Elizabeth Wurtzel, author of the iconic Generation X memoir "Prozac Nation" (1994), died today of metastatic breast cancer. She was 52. Wurtzel was also the author of Bitch: In Praise of Difficult Women (1999) and More, Now, Again (2002), about her stimulant addiction. Several years ago, she wrote in the New York Times about the BRCA genetic mutation that can result in breast cancer and her own treatment for the disease. From today's New York Times obituary:
Writing about her final illness was a natural choice for Ms. Wurtzel, who had for a quarter-century scrutinized her life in relentless detail, becoming a hero to some, especially to many women of her generation and younger, but also drawing scorn. “Prozac Nation,” her first book, published when she was 27, was unvarnished in its accounts of her student days at Harvard, her drug use, her extensive sex life and more...
The book became a cultural reference point and part of a new wave of confessional writing.
“Lizzie’s literary genius rests not just in her acres of quotable one-liners,” (Wurtzel's lifelong friend, author David) Samuels said by email, “but in her invention of what was really a new form, which has more or less replaced literary fiction — the memoir by a young person no one has ever heard of before. It was a form that Lizzie fashioned in her own image, because she always needed to be both the character and the author.”
photo: detail of Prozac Nation book cover
An appropriate book for this time, Soviet-era dystopian fiction grandmasters Boris and Arkady Strugatski considered Snail On The Slope “the most perfect and the most valuable of their works.” Snail on The Slope is comprised of two separate storylines, taking place in and on the edge of The Forest. Together they paint a vivid picture […]
My buddy Ken Goldberg, a UC Berkeley professor of robotics, his 10-year-old daughter Blooma, and science communicator Ashley Chase wrote a delightful children’s book called How to Train Your Robot! Illustrated by Dave Clegg, the story, about a fourth grade robotics club, is a fun and understandable introduction to how deep learning can help robots […]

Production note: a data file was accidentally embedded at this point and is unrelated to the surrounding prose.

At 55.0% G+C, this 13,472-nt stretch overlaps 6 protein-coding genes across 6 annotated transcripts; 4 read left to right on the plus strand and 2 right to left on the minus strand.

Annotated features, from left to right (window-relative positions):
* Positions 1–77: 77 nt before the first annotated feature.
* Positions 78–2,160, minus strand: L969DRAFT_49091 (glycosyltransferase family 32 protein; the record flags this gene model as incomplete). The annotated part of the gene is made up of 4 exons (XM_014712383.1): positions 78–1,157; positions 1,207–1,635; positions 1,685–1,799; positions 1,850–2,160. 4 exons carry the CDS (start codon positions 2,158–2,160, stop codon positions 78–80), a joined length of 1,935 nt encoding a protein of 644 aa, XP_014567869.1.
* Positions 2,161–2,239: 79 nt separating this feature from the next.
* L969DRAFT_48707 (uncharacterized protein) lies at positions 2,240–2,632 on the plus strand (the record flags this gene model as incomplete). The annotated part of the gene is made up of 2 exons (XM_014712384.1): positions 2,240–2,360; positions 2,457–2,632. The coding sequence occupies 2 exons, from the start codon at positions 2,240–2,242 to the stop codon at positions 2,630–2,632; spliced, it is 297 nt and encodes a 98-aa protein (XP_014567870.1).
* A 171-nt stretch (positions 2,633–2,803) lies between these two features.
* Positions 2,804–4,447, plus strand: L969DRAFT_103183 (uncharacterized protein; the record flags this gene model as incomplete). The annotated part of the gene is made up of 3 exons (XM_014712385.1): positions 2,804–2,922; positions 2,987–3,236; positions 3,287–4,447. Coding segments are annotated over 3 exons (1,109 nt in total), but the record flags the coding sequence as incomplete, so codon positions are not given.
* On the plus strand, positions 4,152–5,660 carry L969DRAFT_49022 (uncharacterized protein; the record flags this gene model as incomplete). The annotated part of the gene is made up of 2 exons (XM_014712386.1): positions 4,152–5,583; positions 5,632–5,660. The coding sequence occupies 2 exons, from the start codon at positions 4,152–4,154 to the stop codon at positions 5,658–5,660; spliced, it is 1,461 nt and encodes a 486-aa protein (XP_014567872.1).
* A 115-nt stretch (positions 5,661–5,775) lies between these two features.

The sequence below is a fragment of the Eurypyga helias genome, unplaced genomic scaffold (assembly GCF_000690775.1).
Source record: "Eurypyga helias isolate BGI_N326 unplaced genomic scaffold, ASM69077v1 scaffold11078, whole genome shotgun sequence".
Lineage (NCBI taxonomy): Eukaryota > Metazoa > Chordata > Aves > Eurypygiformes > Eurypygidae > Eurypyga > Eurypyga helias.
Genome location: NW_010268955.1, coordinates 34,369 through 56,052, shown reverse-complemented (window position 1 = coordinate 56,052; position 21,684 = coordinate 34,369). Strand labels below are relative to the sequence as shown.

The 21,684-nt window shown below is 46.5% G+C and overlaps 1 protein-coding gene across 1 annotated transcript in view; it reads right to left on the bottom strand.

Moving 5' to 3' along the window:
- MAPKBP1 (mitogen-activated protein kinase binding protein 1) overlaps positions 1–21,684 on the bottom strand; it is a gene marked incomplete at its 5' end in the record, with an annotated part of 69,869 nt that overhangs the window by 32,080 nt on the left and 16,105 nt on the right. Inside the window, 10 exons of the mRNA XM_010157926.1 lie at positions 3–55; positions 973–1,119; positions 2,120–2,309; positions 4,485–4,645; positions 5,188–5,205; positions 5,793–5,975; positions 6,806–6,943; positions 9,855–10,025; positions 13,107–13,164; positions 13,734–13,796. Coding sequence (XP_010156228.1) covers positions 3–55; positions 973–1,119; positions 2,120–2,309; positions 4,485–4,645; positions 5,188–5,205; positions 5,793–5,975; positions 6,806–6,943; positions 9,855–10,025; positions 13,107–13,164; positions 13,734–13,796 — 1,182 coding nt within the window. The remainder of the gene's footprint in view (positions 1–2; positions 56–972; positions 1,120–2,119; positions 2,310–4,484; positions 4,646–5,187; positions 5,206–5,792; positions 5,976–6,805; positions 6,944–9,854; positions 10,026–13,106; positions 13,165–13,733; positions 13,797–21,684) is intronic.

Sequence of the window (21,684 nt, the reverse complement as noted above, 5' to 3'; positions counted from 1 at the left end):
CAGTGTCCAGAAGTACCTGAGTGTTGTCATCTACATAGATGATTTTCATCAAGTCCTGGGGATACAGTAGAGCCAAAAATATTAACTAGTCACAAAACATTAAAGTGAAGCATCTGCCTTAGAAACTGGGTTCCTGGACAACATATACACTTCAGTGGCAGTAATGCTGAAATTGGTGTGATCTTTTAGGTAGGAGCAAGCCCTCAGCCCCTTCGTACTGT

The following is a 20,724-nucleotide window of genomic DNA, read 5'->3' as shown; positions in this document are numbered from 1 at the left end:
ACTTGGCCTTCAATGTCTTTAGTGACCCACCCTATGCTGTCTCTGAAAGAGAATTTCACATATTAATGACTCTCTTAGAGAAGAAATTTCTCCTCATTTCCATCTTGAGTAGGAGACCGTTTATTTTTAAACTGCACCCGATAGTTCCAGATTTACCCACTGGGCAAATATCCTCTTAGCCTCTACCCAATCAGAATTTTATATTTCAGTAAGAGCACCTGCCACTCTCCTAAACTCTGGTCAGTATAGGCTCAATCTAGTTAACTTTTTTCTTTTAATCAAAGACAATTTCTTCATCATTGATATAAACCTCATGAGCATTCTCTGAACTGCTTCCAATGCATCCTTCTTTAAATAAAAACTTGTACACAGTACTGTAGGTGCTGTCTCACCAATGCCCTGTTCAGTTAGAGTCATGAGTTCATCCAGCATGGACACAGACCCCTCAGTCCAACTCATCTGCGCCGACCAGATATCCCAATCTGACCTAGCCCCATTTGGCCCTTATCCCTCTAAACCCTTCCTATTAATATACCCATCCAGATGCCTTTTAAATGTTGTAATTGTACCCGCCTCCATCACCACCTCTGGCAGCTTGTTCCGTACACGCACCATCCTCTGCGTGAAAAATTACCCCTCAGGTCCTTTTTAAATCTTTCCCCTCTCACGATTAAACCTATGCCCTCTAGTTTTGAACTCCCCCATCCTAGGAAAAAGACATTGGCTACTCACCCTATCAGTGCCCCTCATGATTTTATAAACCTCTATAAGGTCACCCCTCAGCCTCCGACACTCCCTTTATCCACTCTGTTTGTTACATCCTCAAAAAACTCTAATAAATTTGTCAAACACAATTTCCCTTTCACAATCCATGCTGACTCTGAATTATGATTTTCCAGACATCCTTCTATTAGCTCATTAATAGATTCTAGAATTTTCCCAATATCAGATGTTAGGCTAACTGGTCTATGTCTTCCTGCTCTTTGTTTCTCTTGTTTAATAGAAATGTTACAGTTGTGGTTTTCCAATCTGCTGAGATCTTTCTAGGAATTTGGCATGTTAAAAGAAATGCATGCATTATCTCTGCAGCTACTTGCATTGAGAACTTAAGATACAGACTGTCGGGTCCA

Andy Greene literally wrote the book on The Office. His book The Office: The Untold Story of the Greatest Sitcom of the 2000s: An Oral History is released today! Vulture has an excerpt from the book telling the behind-the-scenes story of “Stress Relief,” the two-part “fire drill” episode. Here’s a snip: Ben Silverman [producer]: The […]
At this point, it’s every single person’s responsibility to reduce their own carbon footprint and transition to a more sustainable lifestyle. But if you consider the grim fact that the biggest culprit of greenhouse gas emissions from human activities in the U.S. is burning fossil fuels for electricity, things, like pivoting to metal straws and […]
Companies that don’t have their own in-house design teams (which means 99 percent of all companies these days) face lots of serious questions. Among those questions is how you keep up with all the design requirements of a 21st-century company without the personnel. It isn’t just a website or an annual product catalog anymore. It’s […]
In case you’re one of those computer shoppers who instinctively turns up their nose at the very mention of the word refurbished, here are a couple myths worth dispelling. Refurbished equals junk somebody didn’t want. While desktops, laptops, notebooks, Chromebooks and tablets marked as refurbished may have been unboxed at some point, meaning they can […]